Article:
This summer, we will run select pieces from summer issues of ArabLit Quarterly. This short story, by Moroccan author Muhammad Zafzaf, translated by Lily Sadowsky, ran in the Summer 2022 JOKE-themed issue of ArabLit Quarterly, guest-edited by Anam Zafar.
By Muhammad Zafzaf
Translated by Lily Sadowsky
In fact, it wasn’t people but History that Borges condemned in his well-known short stories. My, how many—across space and time—against whom judgments have been issued have been in need of a retrial! But death settles everything as far as the judge and the judged are concerned, not to mention the false witnesses, the military leaders, the rulers, and the vermin whose scuttling can be heard all around them. Borges, whose own lifetime was so short (only about eighty years), was incapable of condemning all such mortals passing through this long-drawn-out History. Just as his life was cut short, so too were his stories. If only he could have condemned more!
Well, as it turns out, he’s been given the chance to attend the after-death retrial of al-Afshin, commander of the armies of al-Muʿtasim, about whom Abu Tammam wrote:
Al-Afshin wore the sands of war
and feared the blade of a still-sheathed sword.
Amid spears and streams of red,
he rode his will like a horse—ahead!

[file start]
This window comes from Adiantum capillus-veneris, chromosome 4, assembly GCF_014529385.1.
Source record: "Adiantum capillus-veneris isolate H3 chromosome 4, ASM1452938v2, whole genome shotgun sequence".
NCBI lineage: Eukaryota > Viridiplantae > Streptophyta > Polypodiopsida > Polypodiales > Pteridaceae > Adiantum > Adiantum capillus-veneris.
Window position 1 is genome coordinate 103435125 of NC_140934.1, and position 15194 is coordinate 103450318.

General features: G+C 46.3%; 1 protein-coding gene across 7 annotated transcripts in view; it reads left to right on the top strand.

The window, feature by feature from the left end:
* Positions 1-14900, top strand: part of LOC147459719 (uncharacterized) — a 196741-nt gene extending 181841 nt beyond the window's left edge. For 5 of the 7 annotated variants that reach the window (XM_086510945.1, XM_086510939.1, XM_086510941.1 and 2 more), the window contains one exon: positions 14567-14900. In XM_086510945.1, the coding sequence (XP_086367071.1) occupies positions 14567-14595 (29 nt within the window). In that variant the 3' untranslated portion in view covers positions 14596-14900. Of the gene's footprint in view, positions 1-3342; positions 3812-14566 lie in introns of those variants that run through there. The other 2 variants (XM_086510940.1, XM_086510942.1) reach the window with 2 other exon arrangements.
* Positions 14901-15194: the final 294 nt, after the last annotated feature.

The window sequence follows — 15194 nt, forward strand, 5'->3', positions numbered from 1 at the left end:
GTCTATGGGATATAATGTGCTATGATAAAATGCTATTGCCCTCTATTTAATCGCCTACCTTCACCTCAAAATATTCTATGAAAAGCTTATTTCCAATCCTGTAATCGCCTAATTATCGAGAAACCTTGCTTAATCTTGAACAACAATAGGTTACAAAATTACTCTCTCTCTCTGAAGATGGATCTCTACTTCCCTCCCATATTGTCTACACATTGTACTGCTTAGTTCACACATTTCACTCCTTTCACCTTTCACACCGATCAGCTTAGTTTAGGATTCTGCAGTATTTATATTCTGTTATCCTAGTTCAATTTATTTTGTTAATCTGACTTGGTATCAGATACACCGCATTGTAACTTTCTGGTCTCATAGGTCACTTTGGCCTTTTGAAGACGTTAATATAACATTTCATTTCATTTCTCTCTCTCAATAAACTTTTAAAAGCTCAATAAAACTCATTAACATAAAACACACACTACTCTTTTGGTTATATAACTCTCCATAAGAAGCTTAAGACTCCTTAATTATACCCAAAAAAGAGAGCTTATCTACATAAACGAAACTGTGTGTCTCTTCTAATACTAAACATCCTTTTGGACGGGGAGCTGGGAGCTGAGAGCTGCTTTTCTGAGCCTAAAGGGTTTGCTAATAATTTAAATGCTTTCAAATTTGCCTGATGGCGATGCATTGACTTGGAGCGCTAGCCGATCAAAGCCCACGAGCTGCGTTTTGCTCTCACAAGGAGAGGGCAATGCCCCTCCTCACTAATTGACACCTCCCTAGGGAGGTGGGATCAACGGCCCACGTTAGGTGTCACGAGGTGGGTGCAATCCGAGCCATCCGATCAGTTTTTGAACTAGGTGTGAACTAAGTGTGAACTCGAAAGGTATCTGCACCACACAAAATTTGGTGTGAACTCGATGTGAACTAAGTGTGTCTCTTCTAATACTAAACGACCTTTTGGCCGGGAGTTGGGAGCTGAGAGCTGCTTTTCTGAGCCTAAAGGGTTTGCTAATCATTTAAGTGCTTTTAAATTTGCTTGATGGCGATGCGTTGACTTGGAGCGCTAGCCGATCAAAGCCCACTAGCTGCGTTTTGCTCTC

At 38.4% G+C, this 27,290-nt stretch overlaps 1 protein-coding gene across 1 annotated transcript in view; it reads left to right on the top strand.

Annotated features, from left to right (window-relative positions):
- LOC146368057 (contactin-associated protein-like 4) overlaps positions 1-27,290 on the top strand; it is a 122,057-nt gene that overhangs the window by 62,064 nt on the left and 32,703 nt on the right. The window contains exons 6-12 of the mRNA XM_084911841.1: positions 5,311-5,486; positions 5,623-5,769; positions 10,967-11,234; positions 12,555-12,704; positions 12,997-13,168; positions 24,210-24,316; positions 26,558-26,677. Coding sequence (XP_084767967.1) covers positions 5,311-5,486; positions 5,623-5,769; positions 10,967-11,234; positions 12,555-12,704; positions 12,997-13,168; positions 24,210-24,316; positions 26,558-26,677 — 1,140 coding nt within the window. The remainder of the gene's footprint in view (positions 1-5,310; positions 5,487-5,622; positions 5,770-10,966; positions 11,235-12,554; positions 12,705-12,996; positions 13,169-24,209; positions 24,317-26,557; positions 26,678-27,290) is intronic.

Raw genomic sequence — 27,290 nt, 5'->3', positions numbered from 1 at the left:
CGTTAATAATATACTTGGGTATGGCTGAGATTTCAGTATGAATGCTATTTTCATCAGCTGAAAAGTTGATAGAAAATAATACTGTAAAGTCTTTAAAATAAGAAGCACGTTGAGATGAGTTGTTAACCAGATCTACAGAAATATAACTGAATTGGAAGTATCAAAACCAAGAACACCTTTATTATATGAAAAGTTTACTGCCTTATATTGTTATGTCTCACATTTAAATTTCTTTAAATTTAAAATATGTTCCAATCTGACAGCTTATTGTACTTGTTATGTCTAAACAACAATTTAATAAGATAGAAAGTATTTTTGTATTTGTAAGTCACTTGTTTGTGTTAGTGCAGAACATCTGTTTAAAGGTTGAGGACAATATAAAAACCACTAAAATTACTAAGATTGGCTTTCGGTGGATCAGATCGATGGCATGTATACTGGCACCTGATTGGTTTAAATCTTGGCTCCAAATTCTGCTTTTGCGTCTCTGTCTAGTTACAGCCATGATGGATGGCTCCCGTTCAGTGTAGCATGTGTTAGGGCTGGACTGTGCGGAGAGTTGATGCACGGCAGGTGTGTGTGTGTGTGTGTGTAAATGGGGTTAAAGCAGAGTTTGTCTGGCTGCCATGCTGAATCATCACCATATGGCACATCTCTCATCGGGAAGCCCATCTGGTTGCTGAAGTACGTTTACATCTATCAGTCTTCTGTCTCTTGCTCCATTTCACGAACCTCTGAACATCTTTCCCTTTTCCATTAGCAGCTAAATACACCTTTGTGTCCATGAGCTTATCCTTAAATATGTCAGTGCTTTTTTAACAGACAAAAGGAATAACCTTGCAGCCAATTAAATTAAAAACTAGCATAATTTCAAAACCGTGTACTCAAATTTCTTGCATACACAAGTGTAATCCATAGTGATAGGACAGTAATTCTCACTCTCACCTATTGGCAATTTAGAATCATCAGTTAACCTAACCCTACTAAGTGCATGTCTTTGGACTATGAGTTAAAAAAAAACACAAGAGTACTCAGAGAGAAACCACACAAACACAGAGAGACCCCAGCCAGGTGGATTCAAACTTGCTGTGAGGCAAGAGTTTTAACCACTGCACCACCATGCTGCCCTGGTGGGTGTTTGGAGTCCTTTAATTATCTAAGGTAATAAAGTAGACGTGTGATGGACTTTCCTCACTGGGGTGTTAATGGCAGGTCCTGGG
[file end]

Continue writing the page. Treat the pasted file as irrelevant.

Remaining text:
While Borges, in his oh-so-short life, knew nothing of the great commander, he had been interested in the Abbasid era by way of the Thousand and One Nights. He’s therefore being brought to witness the trial of that one Afshin, charged with heresy. Throughout, Borges will hear strange accusations, many of which would never have occurred to his Christian mind but which have nonetheless been raised by compilers such as al-Tabari, al-Masʿudi, and others.
As Borges entered the courtroom in his elegant European attire (but not in the company of his much younger wife), he kept glancing at the gallery. Everyone was wearing black robes! By the way, he’d recovered his sight in the Hereafter, after losing it in the Therenow. It seems Borges—throughout his very short life—never quite understood the meaning of heresy. Certainly, he knew that anyone who defies the One Opinion is a heretic. He must also have known that anyone who says reason rejects that definition is, well, also a heretic. This has been the case in Sind, Hind, and China, in Arab countries, and in Latin America, where Borges was raised. My, how he witnessed—throughout his very, very, short life—the multitude of his countrymen who were accused of heresy then tortured or killed. It seems he was blinded from weeping so profusely over them.